It was around this time last year that the grand Crystal Room at the 110-year-old Taj Mahal Palace hotel in Mumbai was being preened for Christie’s debut sales in India. The evening of December 19, 2013 broke 10 price records for artists such as Ramkinkar Baij, Nasreen Mohamedi, Ganesh Pyne, Bhupen Khakhar and others. The pièce de résistance was Vasudeo Gaitonde’s Untitled that sold for Rs 23.7 crore — the highest for a modern work of art sold in India. Will history repeat itself when Christie's holds its second auction in India on December 11?
“There has been anticipation to see if the auction house could pull together an impressive catalogue the second time around,” says Neha Kirpal, founder and director, India Art Fair. Unlike last year, when the lots on sale came from one collection — the estate of Mumbai-based gallerists Kekoo and Khorshed Gandhy — this year, the 80 lots have been sourced from galleries and collectors across the country. “The idea was to represent different art movements and regions. So there is the Bengal school of art represented by the Tagores and Nandalal Bose, Progressives such as Gaitonde, Mehta and F N Souza, and other leading names such as Jamini Roy and Bawa,” says Sonal Singh, head of sales, Christie’s.
Are these realistic prices when the economy is only beginning to breathe a little freely? Singh counters, “Look at the Gaitonde art. This is one of his last paintings. Keeping that in mind, it is competitively priced.” Vadehra concurs: “The market is never in a slump for great quality works. Great works always find buyers at top prices.” She adds that Mehta’s Mahisasura, which sold for over Rs 19 crore last year, was two-thirds the size of the painting under the hammer this year. “Personally,” she says, “I find this painting stronger than the one last year and the estimate is extremely attractive for this quality and scale of work.”
The auction will be held at The Taj Mahal Palace, Mumbai on December 11
THIS YEAR, THE AUCTION WILL FEATURE 10 CONTEMPORARY pieces donated by artists such as Subodh Gupta, Anish Kapoor, Bharti Kher, Anita Dube, Dayanita Singh, Atul Dodiya and Thukral & Tagra that will benefit Khoj, the artist residency programme established in 1997. “We are very honoured to have been asked to sell 10 contemporary art pieces to benefit Khoj. We are sure that after the recent success of Indian contemporary art in our Hong Kong sales, we will be able to increase this section in the coming years,” says Sonal Singh of Christie’s.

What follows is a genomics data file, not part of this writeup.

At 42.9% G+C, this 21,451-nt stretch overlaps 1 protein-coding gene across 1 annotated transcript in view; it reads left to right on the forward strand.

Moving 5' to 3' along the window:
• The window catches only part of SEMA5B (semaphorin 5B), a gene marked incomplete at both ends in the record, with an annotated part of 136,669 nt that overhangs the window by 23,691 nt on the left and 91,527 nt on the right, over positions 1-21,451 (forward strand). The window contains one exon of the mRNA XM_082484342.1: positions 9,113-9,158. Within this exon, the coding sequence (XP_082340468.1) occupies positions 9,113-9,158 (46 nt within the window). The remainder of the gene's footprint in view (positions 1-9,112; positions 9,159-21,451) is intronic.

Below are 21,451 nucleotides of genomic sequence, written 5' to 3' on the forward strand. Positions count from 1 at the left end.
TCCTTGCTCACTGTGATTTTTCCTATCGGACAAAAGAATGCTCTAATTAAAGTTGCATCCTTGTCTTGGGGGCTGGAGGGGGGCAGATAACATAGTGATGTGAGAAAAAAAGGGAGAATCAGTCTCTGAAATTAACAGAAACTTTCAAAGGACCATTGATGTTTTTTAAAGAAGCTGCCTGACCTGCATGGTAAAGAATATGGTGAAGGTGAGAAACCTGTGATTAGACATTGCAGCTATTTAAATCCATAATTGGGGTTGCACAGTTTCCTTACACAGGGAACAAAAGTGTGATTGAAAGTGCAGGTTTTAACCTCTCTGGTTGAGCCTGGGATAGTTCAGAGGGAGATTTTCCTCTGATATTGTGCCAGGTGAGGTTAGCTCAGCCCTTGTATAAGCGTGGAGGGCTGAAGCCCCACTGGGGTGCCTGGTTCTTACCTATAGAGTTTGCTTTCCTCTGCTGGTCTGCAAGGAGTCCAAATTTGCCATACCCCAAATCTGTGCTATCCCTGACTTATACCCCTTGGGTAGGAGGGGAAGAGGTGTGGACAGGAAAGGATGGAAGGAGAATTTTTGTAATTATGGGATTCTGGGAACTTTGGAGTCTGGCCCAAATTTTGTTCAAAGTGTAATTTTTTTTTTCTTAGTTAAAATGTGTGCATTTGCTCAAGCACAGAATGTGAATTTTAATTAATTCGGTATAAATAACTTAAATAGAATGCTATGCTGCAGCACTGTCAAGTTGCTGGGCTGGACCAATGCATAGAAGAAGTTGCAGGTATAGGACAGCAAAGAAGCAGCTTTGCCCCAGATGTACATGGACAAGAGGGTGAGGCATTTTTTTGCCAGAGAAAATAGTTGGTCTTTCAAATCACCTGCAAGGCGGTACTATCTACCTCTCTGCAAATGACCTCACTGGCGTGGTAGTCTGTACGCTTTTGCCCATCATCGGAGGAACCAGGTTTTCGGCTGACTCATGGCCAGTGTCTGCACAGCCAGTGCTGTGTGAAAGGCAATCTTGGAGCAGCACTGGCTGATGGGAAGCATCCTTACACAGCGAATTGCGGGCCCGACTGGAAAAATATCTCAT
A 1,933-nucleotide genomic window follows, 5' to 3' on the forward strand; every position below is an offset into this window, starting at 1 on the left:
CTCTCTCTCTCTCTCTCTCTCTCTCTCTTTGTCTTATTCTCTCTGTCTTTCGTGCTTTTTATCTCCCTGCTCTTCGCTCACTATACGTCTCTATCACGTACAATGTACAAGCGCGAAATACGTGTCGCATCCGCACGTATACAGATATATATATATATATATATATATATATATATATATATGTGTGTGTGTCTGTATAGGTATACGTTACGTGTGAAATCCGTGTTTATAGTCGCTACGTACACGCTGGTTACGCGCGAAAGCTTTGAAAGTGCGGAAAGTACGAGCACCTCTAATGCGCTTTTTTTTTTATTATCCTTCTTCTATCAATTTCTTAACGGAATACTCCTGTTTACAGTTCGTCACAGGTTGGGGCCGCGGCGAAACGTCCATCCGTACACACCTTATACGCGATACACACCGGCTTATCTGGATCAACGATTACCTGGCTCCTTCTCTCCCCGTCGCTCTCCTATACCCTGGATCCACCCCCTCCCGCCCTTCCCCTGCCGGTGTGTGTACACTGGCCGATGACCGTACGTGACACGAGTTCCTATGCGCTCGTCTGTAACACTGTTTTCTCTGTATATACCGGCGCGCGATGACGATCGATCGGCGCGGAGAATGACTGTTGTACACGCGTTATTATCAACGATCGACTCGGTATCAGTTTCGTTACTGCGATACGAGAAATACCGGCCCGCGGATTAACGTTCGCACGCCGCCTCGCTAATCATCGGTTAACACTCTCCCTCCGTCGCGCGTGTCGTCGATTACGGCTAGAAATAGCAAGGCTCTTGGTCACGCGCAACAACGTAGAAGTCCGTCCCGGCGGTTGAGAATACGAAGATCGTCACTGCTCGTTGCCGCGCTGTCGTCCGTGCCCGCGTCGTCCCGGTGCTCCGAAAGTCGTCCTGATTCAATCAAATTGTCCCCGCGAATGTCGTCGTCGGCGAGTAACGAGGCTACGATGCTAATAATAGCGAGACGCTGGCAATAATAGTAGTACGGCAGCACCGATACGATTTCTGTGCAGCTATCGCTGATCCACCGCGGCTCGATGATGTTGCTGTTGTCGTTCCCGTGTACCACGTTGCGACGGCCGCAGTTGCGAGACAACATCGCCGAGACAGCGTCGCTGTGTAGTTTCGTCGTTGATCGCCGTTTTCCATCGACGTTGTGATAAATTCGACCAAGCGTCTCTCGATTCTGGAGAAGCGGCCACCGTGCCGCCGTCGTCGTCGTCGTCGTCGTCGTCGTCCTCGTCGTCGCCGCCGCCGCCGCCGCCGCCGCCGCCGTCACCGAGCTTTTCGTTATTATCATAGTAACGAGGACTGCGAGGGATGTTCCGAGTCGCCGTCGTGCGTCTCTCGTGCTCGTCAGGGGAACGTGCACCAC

The works being featured this year are those that can be easily accessed by people for their living rooms or lobby. “We wanted people to be able to afford a small Kher or a beautiful Kapoor. These are high quality artworks, not old works that artists have dug out from their attic — some like Thukral & Tagra have made new works for the auction,” says Pooja Sood, director, Khoj. For the contributing artists, this is a tribute to Khoj’s enduring legacy of being a platform for new and experimental art. “Khoj was established by a group of artists such as Gupta and Kher. At that time there were no contemporary museums or cutting edge spaces in India. It was the earliest platform for contemporary artists,” says Jiten Thukral of Thukral & Tagra.
Journey of an artwork: from the collector to the auction house — Nasreen Mohamedi
A PREVIOUSLY UNSEEN SET OF THREE DRAWINGS and two canvases by Mohamedi will be up for bidding. “I wanted to give these to Christie’s as it was difficult to look after such delicate works of art in the home environment,” says Neelam Mansingh Chowdhry, form whose collection they have been sourced. Some of these are pasted on plywood. Chowdhry felt that as a custodian of Mohamedi’s legacy, these works shouldn’t disintegrate, but should be shared with art enthusiasts.
She recalls her first brush with Mohamedi’s art in the early 1970s, when she had just completed her master’s degree in art history. “I reached Delhi and met Roshen Alkazi. She was hosting an exhibition of Mohamedi’s works. I sat in front of the works for a long time and felt something very powerful. It was a mesmerising aesthetic experience,” says Chowdhry. At that time Mohamedi had been staying in a Nizamuddin barsaati and Chowdhry decided to pay her a visit. This was the pre-telephone days when people could just walk into homes unannounced and still be welcomed with a smile. “Her house was a reflection of her works — minimalist and orderly. I was 21 at the time and she must have been 36 or 38. Even at point, she was a valued and admired artist. But she never made me feel less about myself. In fact, a lot of things happened in my life because of Mohamedi. She encouraged me to take up theatre and I joined the National School of Drama,” says Chowdhry who shared a beautiful relationship with the artist till she passed away in 1990.